If you're in your 20s, you're probably going through one of the toughest financial periods of your life -- especially if you went to college. Increasingly, recent grads have had to prioritize paying off student loan debt over other important milestones, according to a recent survey from the American Institute of CPAs. Among those responding, 40 percent have put off a car purchase, 29 percent have delayed buying a home, and 15 percent say that they've even pushed back marriage plans because of their debt.
It's a tough balancing act -- starting a life, and perhaps a family, while at the same time paying back heavy student loans in one of the most challenging job environments in decades. Yet many young adults are finishing their undergraduate studies only to go on to pursue graduate and professional degrees, generally adding to debt levels.
Let's take a look at five things you can do to balance all the competing demands on your money and still find a solution for your educational debt.
1. Know What You Owe -- and How You Owe It
There are many kinds of student loans, and you may have taken out more than one. You need to know the terms under which you'll have to pay your loans back. Some loans offer payment deferment options or interest subsidies, while others start the finance-charge clock running as soon as you graduate or require immediate monthly payments. Ideally, you want to prioritize high-interest-rate loans first, which typically means focusing on private loans ahead of government loans. But you should also take grace periods into account, as they aren't all the same length of time. Contact your lenders to find out all the important facts as well as to confirm your mailing address so that you won't be out of touch and end up late on payments.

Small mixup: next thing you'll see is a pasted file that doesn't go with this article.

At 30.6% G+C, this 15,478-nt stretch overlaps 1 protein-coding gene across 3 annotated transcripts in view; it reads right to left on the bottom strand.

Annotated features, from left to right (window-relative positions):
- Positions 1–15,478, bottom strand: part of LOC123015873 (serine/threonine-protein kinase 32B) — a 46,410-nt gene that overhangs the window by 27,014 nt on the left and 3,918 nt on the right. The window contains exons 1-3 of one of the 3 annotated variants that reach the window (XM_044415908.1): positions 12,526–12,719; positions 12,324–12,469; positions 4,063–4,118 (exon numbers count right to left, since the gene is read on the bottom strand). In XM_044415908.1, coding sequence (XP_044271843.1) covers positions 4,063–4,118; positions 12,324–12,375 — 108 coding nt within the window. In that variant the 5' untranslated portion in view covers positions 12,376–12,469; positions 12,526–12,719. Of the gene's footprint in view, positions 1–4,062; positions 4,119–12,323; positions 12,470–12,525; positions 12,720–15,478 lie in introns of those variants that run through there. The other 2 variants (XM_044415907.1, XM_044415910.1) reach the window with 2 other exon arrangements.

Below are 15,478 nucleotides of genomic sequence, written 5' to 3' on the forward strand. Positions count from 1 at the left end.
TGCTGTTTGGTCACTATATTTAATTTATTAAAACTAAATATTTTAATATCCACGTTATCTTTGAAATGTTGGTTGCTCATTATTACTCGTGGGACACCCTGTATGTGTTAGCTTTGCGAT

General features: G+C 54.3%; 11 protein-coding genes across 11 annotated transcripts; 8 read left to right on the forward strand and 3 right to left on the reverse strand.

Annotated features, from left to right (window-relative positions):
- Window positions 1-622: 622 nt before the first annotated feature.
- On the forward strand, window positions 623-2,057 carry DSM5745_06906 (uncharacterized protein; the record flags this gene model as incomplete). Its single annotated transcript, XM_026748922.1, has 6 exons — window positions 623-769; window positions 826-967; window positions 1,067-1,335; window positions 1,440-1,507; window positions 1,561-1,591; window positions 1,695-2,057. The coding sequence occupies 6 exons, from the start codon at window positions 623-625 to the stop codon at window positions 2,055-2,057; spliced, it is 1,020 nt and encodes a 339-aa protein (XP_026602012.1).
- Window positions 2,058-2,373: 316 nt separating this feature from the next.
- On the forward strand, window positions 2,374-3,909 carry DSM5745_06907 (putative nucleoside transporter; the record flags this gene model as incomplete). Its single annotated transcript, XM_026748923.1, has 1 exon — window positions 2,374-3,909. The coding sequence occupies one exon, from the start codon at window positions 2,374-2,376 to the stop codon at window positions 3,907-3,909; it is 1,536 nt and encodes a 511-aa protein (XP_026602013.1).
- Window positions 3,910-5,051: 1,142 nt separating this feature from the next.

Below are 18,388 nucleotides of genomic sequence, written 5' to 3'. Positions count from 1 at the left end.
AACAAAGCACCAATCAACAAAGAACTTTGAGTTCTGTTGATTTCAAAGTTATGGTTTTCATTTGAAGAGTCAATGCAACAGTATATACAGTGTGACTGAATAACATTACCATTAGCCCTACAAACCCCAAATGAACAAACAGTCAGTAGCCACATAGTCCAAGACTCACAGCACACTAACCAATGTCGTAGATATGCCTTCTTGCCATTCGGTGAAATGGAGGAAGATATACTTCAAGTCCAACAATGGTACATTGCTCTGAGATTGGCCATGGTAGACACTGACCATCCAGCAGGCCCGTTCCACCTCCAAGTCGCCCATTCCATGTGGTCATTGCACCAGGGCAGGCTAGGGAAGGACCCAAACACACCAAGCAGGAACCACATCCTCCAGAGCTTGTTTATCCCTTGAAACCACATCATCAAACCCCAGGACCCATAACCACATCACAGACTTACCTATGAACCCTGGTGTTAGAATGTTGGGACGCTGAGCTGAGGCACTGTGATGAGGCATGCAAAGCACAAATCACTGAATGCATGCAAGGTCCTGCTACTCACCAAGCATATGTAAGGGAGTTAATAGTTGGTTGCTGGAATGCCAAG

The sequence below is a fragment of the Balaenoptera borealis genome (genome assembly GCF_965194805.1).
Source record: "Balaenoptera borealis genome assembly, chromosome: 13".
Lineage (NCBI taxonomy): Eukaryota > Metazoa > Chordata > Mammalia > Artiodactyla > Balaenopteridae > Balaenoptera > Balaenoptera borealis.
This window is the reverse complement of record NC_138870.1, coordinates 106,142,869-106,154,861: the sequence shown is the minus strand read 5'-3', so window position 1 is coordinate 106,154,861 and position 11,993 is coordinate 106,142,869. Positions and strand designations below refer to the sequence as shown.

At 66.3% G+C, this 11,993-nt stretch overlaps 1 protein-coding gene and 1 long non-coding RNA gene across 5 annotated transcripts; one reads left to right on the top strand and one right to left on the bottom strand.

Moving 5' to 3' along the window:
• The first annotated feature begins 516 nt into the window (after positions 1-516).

2. Find Out About Forgiveness
One great way of handling student loan debt is to have it written off once and for all. Thanks to the Public Service Loan Forgiveness program and similar options, many borrowers can have student loan debt forgiven if they qualify by working in certain professions, including teaching, public-interest law or medicine, or the military. Volunteers for AmeriCorps or the Peace Corps also can receive funds earmarked to pay off student debt, or have loans partially cancelled. Check out this list of resources for more information.
3. Get Your Money's Worth From Graduate School
If you're considering a graduate degree, be sure to closely consider the extra costs of years of additional education and compare them against the potential benefits. In many cases, graduate degrees can be far more expensive than undergraduate tuition, yet the job prospects for graduates are still far from certain.
For instance, the legal profession is expected to see a drop of 7.3 percent in employment this year, according to hiring solutions and research group Bright.com. Meanwhile, according to one survey, almost 90 percent of law students borrow an average $80,000 to pay for their law degrees, before joining a glutted job market with an average starting salary of just $62,000 a year.
So be smart about whether to go to grad school and which school you choose.
4. Be Careful With Consolidation
Consolidating your loans can reduce your monthly payment, which is attractive to cash-strapped 20-somethings. But it also extends the period over which you're repaying those loans, potentially leaving you saddled with debt for decades. That might sound like a reasonable trade-off now, but one reason that so many borrowers have put off car and home purchases is that their credit isn't strong enough to handle car loans or mortgage debt. Also, watch carefully to make sure you preserve options like deferment or forbearance on loans after you consolidate in order to avoid losing some repayment flexibility.
5. Help Your Own Kids Out Early
If you've started a family, get an early start on helping your children avoid the troubles you might have suffered by saving for their college education while they are young. With tax-advantaged 529 plans and Coverdell Education Savings Accounts, you can put money aside and have it grow tax-free for use on educational expenses. The earlier you start, the more time you'll have to watch that money grow, allowing even modest savings to turn into meaningful resources that will help them avoid taking out so much student loan debt of their own.
You can follow Motley Fool contributor Dan Caplinger on Twitter @DanCaplinger or on Google+.